Q: Is it true your body can only process so much protein at once?
A: No, it is not true. I have always found the idea that your body can only “use” a certain amount of protein funny, as what happens when you go over that number? Does it pass through your system undigested?
Protein and how much you need is a very misunderstood topic, most likely because we have traditionally looked at how much protein we need in our diets based on preventing a deficiency and not the optimal amount. If you are looking to ensure you get adequate levels of the essential amino acids, then you will need somewhere between 50 to 60 grams of protein each day. I know many nutrition professionals who believe taking in more than that is a waste.
But I’m going to bet that you are not reading SHAPE to help prevent nutritional deficiencies—you likely want to slim down, train harder, perform better, or all of the above. For this we need to look beyond deficiencies and look at what is optimal for building and rebuilding muscle. At its most basic level, for this to happen you need protein synthesis since protein is both the building blocks of muscle and the gas to ignite the process.
Researchers from the University of Texas wanted to figure out how you could optimize that process and if the timing of your protein mattered. They had one group of volunteers eat a high-protein (90-gram) meal at the end of the day and another space out protein intake across the day (30 grams per meal). Those who ate protein at every meal yielded the greatest net increases in protein synthesis.
So 30 grams seems to be the right amount to max out protein synthesis, meaning that if you had 40 grams of protein in one sitting (as found in most meal replacement shake packets), you won’t see any more protein synthesis. But does that mean the extra 10 grams of protein goes to waste?
No, it just means it won’t be used to further increase protein synthesis. But protein is not a one-trick macronutrient—it can also be used for other things. If you eat more protein above your muscle-building needs, your body will just break down the protein and its components and use it for energy. There are two benefits to eating more protein such that some could be used this way.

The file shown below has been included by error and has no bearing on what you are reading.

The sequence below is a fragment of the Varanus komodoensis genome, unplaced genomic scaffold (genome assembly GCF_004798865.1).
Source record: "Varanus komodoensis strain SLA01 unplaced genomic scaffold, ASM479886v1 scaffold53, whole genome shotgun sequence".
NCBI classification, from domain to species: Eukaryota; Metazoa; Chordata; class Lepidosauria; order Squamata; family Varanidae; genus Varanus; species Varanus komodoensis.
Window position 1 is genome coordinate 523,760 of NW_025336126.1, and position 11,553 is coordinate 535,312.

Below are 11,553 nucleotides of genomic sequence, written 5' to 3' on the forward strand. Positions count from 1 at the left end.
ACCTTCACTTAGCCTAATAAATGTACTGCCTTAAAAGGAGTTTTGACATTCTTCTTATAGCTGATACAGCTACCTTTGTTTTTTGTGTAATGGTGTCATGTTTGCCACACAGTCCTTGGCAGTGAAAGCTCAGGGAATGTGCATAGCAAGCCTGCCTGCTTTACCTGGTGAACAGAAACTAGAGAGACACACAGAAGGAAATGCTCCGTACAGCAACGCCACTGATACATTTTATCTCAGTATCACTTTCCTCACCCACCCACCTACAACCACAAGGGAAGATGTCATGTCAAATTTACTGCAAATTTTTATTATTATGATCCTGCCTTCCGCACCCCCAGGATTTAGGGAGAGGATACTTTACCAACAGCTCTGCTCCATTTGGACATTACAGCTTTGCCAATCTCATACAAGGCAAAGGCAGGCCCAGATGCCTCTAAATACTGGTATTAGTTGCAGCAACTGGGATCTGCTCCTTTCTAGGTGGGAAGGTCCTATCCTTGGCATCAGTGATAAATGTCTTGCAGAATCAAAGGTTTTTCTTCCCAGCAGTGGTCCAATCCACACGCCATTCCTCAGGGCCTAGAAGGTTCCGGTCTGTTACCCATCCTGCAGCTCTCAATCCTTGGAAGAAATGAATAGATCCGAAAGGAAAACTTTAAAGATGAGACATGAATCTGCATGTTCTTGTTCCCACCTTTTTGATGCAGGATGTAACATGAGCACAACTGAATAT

The first is the thermic effect of food. Protein is the most metabolically demanding micronutrient—some estimates show that it takes your body almost twice the calories to break down and use protein than it does carbohydrates.
Protein also elicits a different hormonal milieu than carbs, one more favorable to getting and staying lean. When you eat carbohydrates, the hormones insulin and glucagon are released. Insulin puts the brakes on fat release from fat cells and is used by your body to drive the amino acids from protein into your muscles. During this process, insulin also moves sugar (as you have a basal level of sugar in your bloodstream) into fat or muscle cells. This could result in low blood sugar (which can cause you to feel “off” or light-headed), so your body also releases glucagon, which has the primary job of taking stored sugar from your liver and moving it into your system so that you maintain even-keel blood sugar. Another bonus of glucagon is that it seems to also increase satiety, making your feel more full and satisfied. Glucagon may also stimulate your fat cells to release fat, but the details of this are still being figured out in humans.
While this may sound like academic musing about protein, it works out in real life as well. Weight-loss studies that include a higher-protein (about double the “prevent deficiency” recommendations) diet group show greater weight loss and better improvements in body composition. While there is a limit to the extent you can increase protein synthesis in one sitting, your body puts any extra protein to very good use.